In my current Pathfinder campaign, two of my player characters have become involved romantically with NPCs. Scretch, our Gnoll swordsman has found the love of his life in a Kitsune with a katana named Aki and Ransome, our necromancer, has fallen for the roguish charm of a knave by the name of Francis. This got me thinking about how rare it is to see something like this. Player characters usually shy away from romance, or any form of deeper connection than “friendly NPC” or “Villain.”
So today I’m going to touch on the subject of relationships in RPGs and the pitfalls and perils that both Game Masters and players face when introducing either a close friend or, more significantly, a romantic interest NPC to a game.
This is what most people know will get in the way of any romantic subplots in a campaign. In a stereotypical roleplaying group you’ve got a bunch of guys at the table, and that makes it difficult to role play any romance because it can just feel weird. This usually results in a lot of jokes being made to break the tension that arises from everyone feeling just a little on the gay side. To be clear here, that’s not a bash on members of the LBGT+ community but rather a comment on how pretending to romance friends of a gender that you’re not attracted to is just super awkward. Unfortunately, it’s not necessarily any better if you have a mixed gender group. After all, what if that in-character flirtation somehow makes things awkward outside of the gaming table? The reality is, every instance of romance at the gaming table has the potential to turn into this: http://www.shamusyoung.com/twentysidedtale/?p=951
1a. Dealing with the Awkwardness
The most common way of dealing with the awkwardness is simply not putting any romantic subplots into the game. This is fine, but romance is a natural part of a person’s life and as such having a romantic interest can add depth to a character as well as giving them some extra motivation. The easiest way to avoid the awkwardness and still allow this additional element of the game is to simply allow as much to be assumed, rather than described, as the players and yourself feel is necessary. There’s no reason to actually role play any of the specifics of the romance, from flirting to fornicating, that the players are uncomfortable with. An in-character romance can be as vague as answering with a yes when a player asks if an NPC responds to his or her advances.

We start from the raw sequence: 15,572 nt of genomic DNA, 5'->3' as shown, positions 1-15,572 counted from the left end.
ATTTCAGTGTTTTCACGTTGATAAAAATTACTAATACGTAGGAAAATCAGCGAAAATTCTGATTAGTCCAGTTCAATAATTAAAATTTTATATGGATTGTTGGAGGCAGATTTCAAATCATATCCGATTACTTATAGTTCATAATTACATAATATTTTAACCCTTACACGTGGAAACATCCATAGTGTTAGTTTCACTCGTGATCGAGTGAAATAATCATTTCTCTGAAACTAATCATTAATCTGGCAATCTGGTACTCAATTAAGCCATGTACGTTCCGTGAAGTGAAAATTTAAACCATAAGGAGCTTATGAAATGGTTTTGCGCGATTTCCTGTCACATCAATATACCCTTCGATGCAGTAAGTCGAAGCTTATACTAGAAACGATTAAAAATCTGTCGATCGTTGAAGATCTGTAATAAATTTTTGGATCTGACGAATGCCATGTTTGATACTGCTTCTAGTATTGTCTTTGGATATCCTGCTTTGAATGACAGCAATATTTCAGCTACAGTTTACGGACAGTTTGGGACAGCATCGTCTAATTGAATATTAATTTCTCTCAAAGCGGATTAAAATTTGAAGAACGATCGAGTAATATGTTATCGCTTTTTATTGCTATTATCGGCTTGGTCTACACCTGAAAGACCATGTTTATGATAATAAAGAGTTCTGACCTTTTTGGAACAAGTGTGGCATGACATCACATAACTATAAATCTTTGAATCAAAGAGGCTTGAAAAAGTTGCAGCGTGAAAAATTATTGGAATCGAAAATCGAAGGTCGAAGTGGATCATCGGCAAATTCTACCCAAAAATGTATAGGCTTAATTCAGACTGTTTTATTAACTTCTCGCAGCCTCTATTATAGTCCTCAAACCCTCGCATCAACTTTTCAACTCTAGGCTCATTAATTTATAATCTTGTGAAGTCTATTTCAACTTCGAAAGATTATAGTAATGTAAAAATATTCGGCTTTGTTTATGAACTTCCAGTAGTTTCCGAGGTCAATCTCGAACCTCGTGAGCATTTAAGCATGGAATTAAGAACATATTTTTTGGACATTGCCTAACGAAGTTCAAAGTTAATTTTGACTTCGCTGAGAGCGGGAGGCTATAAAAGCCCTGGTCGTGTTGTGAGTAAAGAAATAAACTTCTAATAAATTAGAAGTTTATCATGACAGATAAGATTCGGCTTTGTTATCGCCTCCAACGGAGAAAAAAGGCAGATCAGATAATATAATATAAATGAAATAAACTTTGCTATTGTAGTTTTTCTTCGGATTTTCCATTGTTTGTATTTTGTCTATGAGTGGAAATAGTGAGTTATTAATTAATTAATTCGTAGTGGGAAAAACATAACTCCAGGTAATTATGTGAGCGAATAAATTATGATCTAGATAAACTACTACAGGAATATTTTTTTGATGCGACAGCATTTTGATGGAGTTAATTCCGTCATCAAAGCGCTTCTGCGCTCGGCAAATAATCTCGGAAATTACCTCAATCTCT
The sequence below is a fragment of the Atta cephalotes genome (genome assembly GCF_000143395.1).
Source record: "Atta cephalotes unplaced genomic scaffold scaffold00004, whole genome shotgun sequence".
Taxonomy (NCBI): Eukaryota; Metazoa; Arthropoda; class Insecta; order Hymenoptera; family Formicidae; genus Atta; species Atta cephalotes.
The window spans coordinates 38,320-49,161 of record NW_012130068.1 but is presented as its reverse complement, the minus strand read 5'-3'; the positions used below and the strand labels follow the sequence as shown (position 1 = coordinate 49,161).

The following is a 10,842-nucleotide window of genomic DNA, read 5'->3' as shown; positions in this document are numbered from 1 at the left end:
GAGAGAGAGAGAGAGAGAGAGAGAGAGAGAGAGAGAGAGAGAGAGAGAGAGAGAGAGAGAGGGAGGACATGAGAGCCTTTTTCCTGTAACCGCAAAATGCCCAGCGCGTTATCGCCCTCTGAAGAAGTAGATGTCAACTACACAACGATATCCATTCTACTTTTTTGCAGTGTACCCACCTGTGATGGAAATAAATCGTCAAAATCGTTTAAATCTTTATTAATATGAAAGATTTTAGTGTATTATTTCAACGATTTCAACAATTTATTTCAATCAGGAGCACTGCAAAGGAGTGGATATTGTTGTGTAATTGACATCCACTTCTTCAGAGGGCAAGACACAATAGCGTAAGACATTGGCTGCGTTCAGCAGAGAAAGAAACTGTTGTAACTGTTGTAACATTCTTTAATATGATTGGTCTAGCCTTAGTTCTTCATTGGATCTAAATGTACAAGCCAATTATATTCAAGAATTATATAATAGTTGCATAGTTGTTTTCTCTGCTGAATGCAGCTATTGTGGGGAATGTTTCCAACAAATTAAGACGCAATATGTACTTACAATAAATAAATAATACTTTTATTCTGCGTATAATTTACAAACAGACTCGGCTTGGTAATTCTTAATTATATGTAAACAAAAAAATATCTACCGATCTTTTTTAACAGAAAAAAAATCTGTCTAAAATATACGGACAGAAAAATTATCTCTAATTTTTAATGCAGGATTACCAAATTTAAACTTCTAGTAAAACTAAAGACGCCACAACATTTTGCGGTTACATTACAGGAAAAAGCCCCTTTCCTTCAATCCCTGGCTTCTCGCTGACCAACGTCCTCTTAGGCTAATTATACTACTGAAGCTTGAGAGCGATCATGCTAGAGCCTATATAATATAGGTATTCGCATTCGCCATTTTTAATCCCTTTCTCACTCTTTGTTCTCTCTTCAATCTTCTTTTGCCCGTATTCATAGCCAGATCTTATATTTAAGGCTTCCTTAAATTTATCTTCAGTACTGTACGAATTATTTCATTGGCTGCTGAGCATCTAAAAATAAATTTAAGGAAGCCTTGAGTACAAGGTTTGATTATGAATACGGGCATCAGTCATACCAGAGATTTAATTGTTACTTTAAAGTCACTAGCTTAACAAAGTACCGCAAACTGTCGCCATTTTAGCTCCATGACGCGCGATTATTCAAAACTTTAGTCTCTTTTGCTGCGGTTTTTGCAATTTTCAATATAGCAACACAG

RPG characters live risky lives. Not only are they constantly in danger, but they are also likely to make powerful enemies. This means that not only are they in jeopardy, but potentially so are any people that they have a bond to. This is why superheroes have secret identities.
The thing is, whether it’s accurate or not there exists the fear in players, at least the ones that I’ve interacted with, that if you give your character a tangible and existing connection they will inevitably be used for cheap drama. Whether this is because of the vast number of superhero and fantasy stories we’ve seen that include a distressed love one being used as a macguffin, or the number of JRPGs we played as youth that open with the protagonist’s home town being destroyed, or maybe in some cases it comes from experience with actual hateful GMs who know that the deepest and most beautiful backstory can be wrecked with the words “You find them dead.” That’s why a player may have a fling with a wench, but they will almost never have a family.
2a. Not Being a Dick.
GMs, the ball here is almost entirely in your court. Trust between a GM and a player is huge and one of the important things a player needs to be able to count on is that if their character is going to suffer any form of significant loss, be it character death or the loss of a magic item, they will have had some opportunity to affect its outcome. This means that it’s bad business to have a character be murdered in his sleep without giving them rolls to wake up, or set a guard, or sense motive on the existing guard’s treachery, etc.
It also means that if their family is going to die, or their loved ones are going to be put into danger, they will have some opportunity to not only rescue them but also to prevent them from being captured altogether.
This doesn’t mean you can’t make the PCs’ families relevant to the plot, or even let them be in danger, but don’t use them for cheap drama and don’t have their fates be something the player feels they have no control over.
Having an unplanned but significant NPC can complicate the game and put stress on both the player and the GM. Suddenly the GM has to have some mechanical representation in case the character ever is subjected to damage or saving throws, or to be more specific to my experience, if the player asks for a character’s stat line. This is another reason why players don’t put significant NPCs in their character’s lives, I believe. Sometimes neither player nor GM wants to do the extra work.
3a. That’s Not a Bad Thing
I realize that over the course of this blog I’ve sort of been pushing the idea that RPG characters should have these deep connections or romance or a normal family life and the truth is sometimes that’s just not what the player wants. Sometimes it gets left out because who cares about my character’s dad? He’s got demons to kill. Who has time to get married? This dragon’s not going to slay itself! Sometimes the player doesn’t want to worry too much about what happens between his adventures and that’s not bad.